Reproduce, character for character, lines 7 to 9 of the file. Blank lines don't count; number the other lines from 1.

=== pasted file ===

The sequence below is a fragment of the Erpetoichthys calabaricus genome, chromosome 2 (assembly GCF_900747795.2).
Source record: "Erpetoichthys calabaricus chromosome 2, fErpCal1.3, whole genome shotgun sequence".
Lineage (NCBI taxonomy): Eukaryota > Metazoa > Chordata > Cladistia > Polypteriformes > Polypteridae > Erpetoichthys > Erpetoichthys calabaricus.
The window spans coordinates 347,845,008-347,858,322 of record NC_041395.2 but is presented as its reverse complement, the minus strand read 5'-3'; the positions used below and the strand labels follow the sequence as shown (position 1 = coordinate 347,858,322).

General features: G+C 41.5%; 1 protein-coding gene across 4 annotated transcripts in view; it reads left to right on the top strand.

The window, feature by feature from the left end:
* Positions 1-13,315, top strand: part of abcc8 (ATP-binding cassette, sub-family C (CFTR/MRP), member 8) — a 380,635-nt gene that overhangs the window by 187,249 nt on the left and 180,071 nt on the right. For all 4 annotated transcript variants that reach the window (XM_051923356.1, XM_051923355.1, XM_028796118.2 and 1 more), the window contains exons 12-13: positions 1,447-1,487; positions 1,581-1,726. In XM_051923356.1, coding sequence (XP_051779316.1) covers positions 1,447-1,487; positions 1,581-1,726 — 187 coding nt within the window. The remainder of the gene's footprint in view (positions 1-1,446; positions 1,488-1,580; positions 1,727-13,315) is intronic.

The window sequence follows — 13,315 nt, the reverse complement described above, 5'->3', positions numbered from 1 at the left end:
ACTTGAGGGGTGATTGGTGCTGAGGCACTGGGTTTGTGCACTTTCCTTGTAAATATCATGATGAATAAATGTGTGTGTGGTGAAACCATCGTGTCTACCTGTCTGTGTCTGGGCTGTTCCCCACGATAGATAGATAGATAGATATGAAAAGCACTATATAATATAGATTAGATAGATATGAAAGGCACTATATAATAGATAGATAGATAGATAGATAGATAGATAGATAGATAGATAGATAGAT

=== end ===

* Positions 1-13,315, top strand: part of abcc8 (ATP-binding cassette, sub-family C (CFTR/MRP), member 8) — a 380,635-nt gene that overhangs the window by 187,249 nt on the left and 180,071 nt on the right. For all 4 annotated transcript variants that reach the window (XM_051923356.1, XM_051923355.1, XM_028796118.2 and 1 more), the window contains exons 12-13: positions 1,447-1,487; positions 1,581-1,726. In XM_051923356.1, coding sequence (XP_051779316.1) covers positions 1,447-1,487; positions 1,581-1,726 — 187 coding nt within the window. The remainder of the gene's footprint in view (positions 1-1,446; positions 1,488-1,580; positions 1,727-13,315) is intronic.

The window sequence follows — 13,315 nt, the reverse complement described above, 5'->3', positions numbered from 1 at the left end:
ACTTGAGGGGTGATTGGTGCTGAGGCACTGGGTTTGTGCACTTTCCTTGTAAATATCATGATGAATAAATGTGTGTGTGGTGAAACCATCGTGTCTACCTGTCTGTGTCTGGGCTGTTCCCCACGATAGATAGATAGATAGATATGAAAAGCACTATATAATATAGATTAGATAGATATGAAAGGCACTATATAATAGATAGATAGATAGATAGATAGATAGATAGATAGATAGATAGATAGAT